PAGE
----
This past year of course has been a very challenging time for almost everyone.  I do feel fortunate that I have this layout to keep me busy doing something creative and that helps ease the feeling of "cabin fever".  With all train shows and conventions being canceled this year and being home all of the time I have been able to enjoy more model railroading time than I would have normally.  And with no shows I was not motivated to work on any modules so all of that time went into this layout.  Besides working on the continuing expansion of the layout I was also able to finish some side projects on various other parts of the layout.  Here are some of those projects with links to posts made on them:

This winter I am again participating in the annual Trainboard.com Winter Layout Party.  I have noticed that there seems to be more people participating this year so I must not be the only one spending more time with their layout.

Already the N Scale convention in Sparks, Nevada that was scheduled for next June has been canceled and I suspect that it is going to still be some time before it will be safe to travel or have train shows again.   Until then, I'll just keep working on my railroad.

Happy New Year !

Wednesday, December 23, 2020

The crooked path across the bridge

Back in June I posted about the lift bridge I had constructed across the entry into the train room, that post can be seen HERE.  After six months and changing seasons it has remained quite stable.  With this current layout expansion the bridge will be needed so now to put some track on it.   The idea of my bridge is to use tunnel portals and hillsides to hide the bridge being in the scene.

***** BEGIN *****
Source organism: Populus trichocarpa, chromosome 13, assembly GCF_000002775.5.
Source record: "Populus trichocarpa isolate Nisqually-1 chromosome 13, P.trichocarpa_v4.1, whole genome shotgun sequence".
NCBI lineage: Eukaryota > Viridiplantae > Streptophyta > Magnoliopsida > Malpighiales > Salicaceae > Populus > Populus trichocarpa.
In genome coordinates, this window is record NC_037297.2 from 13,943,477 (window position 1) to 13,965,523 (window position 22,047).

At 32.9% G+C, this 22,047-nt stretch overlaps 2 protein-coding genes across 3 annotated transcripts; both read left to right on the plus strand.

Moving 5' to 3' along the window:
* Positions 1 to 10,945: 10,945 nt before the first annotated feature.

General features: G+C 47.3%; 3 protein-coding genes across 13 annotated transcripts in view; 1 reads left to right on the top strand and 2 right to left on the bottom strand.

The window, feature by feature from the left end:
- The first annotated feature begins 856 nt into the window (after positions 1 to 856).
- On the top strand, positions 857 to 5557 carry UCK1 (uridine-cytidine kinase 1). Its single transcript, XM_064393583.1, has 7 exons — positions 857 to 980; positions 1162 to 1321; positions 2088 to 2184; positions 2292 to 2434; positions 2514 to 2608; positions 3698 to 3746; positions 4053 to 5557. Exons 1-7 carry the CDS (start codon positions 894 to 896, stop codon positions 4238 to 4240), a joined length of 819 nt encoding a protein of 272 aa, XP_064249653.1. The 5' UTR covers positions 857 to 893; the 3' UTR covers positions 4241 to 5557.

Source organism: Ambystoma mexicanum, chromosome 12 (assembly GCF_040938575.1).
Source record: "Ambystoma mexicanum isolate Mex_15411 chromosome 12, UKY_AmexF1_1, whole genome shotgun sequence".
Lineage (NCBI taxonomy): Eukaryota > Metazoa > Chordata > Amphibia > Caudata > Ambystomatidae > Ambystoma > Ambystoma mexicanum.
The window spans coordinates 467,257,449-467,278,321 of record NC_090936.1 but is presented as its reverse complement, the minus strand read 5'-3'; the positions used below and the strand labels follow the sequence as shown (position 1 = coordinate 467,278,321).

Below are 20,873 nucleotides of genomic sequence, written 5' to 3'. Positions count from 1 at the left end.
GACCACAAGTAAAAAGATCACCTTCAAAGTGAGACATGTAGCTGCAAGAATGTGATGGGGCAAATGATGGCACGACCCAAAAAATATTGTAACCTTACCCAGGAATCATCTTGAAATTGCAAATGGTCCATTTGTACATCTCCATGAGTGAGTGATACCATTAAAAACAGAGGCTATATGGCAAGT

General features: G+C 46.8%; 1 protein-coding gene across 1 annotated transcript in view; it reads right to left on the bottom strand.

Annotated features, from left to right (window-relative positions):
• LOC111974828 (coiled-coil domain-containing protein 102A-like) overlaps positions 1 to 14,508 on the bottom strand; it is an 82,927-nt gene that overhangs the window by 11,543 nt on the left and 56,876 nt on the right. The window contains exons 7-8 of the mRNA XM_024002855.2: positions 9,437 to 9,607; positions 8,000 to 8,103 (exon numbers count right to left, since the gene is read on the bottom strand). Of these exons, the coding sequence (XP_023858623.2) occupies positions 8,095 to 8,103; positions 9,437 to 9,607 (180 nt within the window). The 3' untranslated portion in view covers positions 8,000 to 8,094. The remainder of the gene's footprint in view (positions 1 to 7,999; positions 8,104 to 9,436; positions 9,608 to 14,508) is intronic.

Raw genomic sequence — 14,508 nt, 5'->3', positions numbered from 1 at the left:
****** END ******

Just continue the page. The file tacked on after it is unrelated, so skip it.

The actual Palisade tunnels that this part of the layout represents on are on a straight alignment but I am going to take some liberties with the track alignments through these tunnels to make my track plan work.   The tunnel portals on the right or west side are angled to allow for a larger radius curve around the corner.   

At the points where the tracks meet at the gaps I am using copper clad PC board as these will hold the track very stable.  I was able to buy the material on ebay in a 2" x 6" size and then cut it into 1" x 2" sizes.   These were then cut at the angle that the track will cross the gap.  Each of the 4 track / gap angles are different.  Holes were drilled on both sides for track nails and a groove was cut through the copper cladding to isolate the rails.

On the lift bridge we built many years ago at the Ntrak club, we used Atlas code 80 re-railer tracks at the gaps.  The idea was that if a set of wheels gets derailed at the joint it will get re-railed right away.  This has worked out well so I wanted to try the same idea on my layout's lift bridge.  A friend had recently given me some Atlas code 55 re-railer tracks and the rails were a perfect match for the Mico Engineering track I am using.   Traffic will move mostly in one direction on each track so the re-railers are placed the side after the train crosses the gap.   Another lesson learned from the Ntrak bridge experience was to round the tops of the rail end a bit.  This helps with smooth running but also with a shirtsleeve being snaged when someone goes through and pulling up the track.

The gaps were done in pairs on the work bench with the second one being done with a tracksetta tool in place to hold the alignment and the track gauge was carefully checked with both an NMRA track gauge and a caliper.